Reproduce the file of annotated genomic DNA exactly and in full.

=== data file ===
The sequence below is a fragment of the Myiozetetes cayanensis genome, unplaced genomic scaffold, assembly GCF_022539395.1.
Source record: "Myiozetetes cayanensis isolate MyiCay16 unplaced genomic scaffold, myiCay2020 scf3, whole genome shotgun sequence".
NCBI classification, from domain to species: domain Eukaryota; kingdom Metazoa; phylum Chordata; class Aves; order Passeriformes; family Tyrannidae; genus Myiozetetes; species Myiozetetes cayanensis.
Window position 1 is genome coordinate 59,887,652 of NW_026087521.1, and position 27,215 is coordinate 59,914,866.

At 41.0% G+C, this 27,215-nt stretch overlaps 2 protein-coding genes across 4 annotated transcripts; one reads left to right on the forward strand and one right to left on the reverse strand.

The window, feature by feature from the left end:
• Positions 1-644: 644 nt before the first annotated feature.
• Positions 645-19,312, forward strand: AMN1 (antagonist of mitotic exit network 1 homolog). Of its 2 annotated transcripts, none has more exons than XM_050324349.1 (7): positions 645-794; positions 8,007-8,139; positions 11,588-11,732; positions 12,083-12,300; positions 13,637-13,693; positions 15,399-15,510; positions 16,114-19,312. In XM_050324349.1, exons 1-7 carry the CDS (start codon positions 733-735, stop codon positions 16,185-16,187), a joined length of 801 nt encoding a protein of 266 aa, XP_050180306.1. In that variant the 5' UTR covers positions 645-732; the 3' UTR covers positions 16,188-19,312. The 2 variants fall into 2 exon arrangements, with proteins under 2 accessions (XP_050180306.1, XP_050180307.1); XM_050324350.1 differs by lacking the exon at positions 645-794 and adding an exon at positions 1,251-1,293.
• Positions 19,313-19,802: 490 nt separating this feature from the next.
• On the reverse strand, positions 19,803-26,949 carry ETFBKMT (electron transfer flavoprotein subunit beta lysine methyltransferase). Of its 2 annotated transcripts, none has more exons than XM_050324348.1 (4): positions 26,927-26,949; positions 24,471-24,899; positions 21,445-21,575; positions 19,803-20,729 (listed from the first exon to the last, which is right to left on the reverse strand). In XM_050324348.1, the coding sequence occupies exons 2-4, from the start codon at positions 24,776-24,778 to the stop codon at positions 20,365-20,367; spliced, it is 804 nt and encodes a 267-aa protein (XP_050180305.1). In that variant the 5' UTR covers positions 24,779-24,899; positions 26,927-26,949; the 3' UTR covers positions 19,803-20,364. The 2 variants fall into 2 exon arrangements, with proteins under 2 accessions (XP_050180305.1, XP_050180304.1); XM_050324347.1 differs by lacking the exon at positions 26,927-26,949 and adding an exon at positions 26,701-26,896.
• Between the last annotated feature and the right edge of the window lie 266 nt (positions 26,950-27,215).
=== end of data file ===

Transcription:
The sequence below is a fragment of the Myiozetetes cayanensis genome, unplaced genomic scaffold, assembly GCF_022539395.1.
Source record: "Myiozetetes cayanensis isolate MyiCay16 unplaced genomic scaffold, myiCay2020 scf3, whole genome shotgun sequence".
NCBI classification, from domain to species: domain Eukaryota; kingdom Metazoa; phylum Chordata; class Aves; order Passeriformes; family Tyrannidae; genus Myiozetetes; species Myiozetetes cayanensis.
Window position 1 is genome coordinate 59,887,652 of NW_026087521.1, and position 27,215 is coordinate 59,914,866.

At 41.0% G+C, this 27,215-nt stretch overlaps 2 protein-coding genes across 4 annotated transcripts; one reads left to right on the forward strand and one right to left on the reverse strand.

The window, feature by feature from the left end:
• Positions 1-644: 644 nt before the first annotated feature.
• Positions 645-19,312, forward strand: AMN1 (antagonist of mitotic exit network 1 homolog). Of its 2 annotated transcripts, none has more exons than XM_050324349.1 (7): positions 645-794; positions 8,007-8,139; positions 11,588-11,732; positions 12,083-12,300; positions 13,637-13,693; positions 15,399-15,510; positions 16,114-19,312. In XM_050324349.1, exons 1-7 carry the CDS (start codon positions 733-735, stop codon positions 16,185-16,187), a joined length of 801 nt encoding a protein of 266 aa, XP_050180306.1. In that variant the 5' UTR covers positions 645-732; the 3' UTR covers positions 16,188-19,312. The 2 variants fall into 2 exon arrangements, with proteins under 2 accessions (XP_050180306.1, XP_050180307.1); XM_050324350.1 differs by lacking the exon at positions 645-794 and adding an exon at positions 1,251-1,293.
• Positions 19,313-19,802: 490 nt separating this feature from the next.
• On the reverse strand, positions 19,803-26,949 carry ETFBKMT (electron transfer flavoprotein subunit beta lysine methyltransferase). Of its 2 annotated transcripts, none has more exons than XM_050324348.1 (4): positions 26,927-26,949; positions 24,471-24,899; positions 21,445-21,575; positions 19,803-20,729 (listed from the first exon to the last, which is right to left on the reverse strand). In XM_050324348.1, the coding sequence occupies exons 2-4, from the start codon at positions 24,776-24,778 to the stop codon at positions 20,365-20,367; spliced, it is 804 nt and encodes a 267-aa protein (XP_050180305.1). In that variant the 5' UTR covers positions 24,779-24,899; positions 26,927-26,949; the 3' UTR covers positions 19,803-20,364. The 2 variants fall into 2 exon arrangements, with proteins under 2 accessions (XP_050180305.1, XP_050180304.1); XM_050324347.1 differs by lacking the exon at positions 26,927-26,949 and adding an exon at positions 26,701-26,896.
• Between the last annotated feature and the right edge of the window lie 266 nt (positions 26,950-27,215).